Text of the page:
Children

The death of Alphonso Battle, age 15.

The Daily Times reported the death of 15 year-old Alphonso Battle as tragic, but straightforward — he had accidentally shot himself in the chest while squirrel hunting.

Wilson Daily Times, 15 October 1937.

Bizarrely, though, Battle’s death certificate tells a completely different story, establishing his legal cause of death as “natural cause no sign of foul play.”

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In the 1930 census of Cross Roads township, Wilson County: farmer John H. Battle, 49; wife Loutoria, 40; and children Johnie L., 21, Nettie, 19, Bessie L., 16, Mary L., 15, Roosevelt, 14, Armettie, 11, Alphnza, 8, Estelle, 7, Augustus, 4, and Harvey L., 2.

Snaps, no. 80: Two boys and a dog.

Lucian J. Henderson, in aviator helmet and goggles, stands with a dog between two unidentified houses in East Wilson. The boy at left in striped socks, also unidentified, is standing in the remnants of a light snow. The photo dates to the mid-1930s.

Photo in the collection of Lisa Y. Henderson.

The 103rd anniversary of the school boycott.

Today marks the 103rd anniversary of the resignation of 11 African-American teachers in Wilson, North Carolina, in rebuke of their “high-handed” black principal and the white school superintendent who slapped one of them. In their wake, black parents pulled their children out of the public school en masse and established a private alternative in a building owned by a prominent black businessman.  Financed with 25¢-a-week tuition payments and elaborate student musical performances, the Independent School operated for nearly ten years. The school boycott, sparked by African-American women standing at the very intersection of perceived powerless in the Jim Crow South, was an astonishing act of prolonged resistance that unified Wilson’s black toilers and strivers.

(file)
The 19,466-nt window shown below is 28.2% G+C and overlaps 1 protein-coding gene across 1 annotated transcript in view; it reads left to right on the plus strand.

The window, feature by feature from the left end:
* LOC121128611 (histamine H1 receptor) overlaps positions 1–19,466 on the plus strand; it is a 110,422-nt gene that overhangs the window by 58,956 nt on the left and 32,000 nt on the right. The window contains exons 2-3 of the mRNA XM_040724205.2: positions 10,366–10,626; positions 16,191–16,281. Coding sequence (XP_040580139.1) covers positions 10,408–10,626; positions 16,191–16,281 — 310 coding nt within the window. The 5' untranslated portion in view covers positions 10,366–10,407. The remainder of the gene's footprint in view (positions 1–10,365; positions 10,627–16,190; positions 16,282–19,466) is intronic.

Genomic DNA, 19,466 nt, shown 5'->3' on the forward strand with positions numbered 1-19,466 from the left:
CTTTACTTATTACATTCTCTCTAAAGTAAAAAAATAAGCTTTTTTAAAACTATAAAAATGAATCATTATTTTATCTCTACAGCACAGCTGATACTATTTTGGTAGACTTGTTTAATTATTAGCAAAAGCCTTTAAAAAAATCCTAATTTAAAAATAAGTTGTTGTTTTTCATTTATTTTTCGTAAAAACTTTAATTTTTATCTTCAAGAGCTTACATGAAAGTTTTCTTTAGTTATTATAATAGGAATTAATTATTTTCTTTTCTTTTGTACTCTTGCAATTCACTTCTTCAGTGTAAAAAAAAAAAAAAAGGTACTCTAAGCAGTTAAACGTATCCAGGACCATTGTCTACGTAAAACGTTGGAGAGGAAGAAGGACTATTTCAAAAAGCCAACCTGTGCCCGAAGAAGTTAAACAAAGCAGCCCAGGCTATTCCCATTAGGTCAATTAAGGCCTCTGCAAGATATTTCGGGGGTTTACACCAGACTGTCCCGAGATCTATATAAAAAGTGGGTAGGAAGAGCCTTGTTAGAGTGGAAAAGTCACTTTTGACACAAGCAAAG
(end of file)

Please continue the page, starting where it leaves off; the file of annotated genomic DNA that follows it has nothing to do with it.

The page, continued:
The teachers.

The school boycott is largely forgotten in Wilson, and its heroes go unsung. In their honor, today, and every April 9, I publish links to these Black Wide-Awake posts chronicling the walk-out and its aftermath. Please read and share and speak the names of Mary C. Euell and the revolutionary teachers of the Colored Graded School.

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what-happened-when-white-perverts-threatened-to-slap-colored-school-teachers

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lynching-going-on-and-there-are-men-trying-to-stand-in-with-the-white-folks

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Albert Gay Jr. knocked from bicycle.

Eight year-old Albert Sylvester Gay Jr. broke three ribs when an automobile knocked from off his bicycle. 

Wilson Daily Times, 11 July 1925.

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In the 1920 census of Wilson, Wilson County: widow Alice Gay, 45; daughter Beatrice, 26; grandson Jerome Wood, 11; granddaughter Gereddine, 10; son Albert, 30; daughter-in-law Anabell, 24; grandsons Albert Jr., 4, and Jesse, 2; son-in-law Fredrick Bolling, 35; daughter Lillie, 23; and grandchildren Delma, 4, and Fredrick, 2.

In the 1930 census of Wilson, Wilson County: at 623 Green, widow Annie B. Gay, 30, a laundress; husband Albert, 40, a bellboy; mother-in-law Alic, 73; and children Albert Jr., 14, Jessie, 11, Hal, 8, Samual, 6, Mirrian, 4, and Ralph, 2. The house was valued at $8000.

In the 1940 census of Wilson, Wilson County: at 623 Green, Albert Gay, 24, truck driver for retail furniture store; and his siblings Harrell, 19, Samuel, 17, Annie M., 14, and Ralph, 12; plus lodgers Mrs. Julia Russell, 40, and her son, Albert, 22.

The death of young Alex Washington.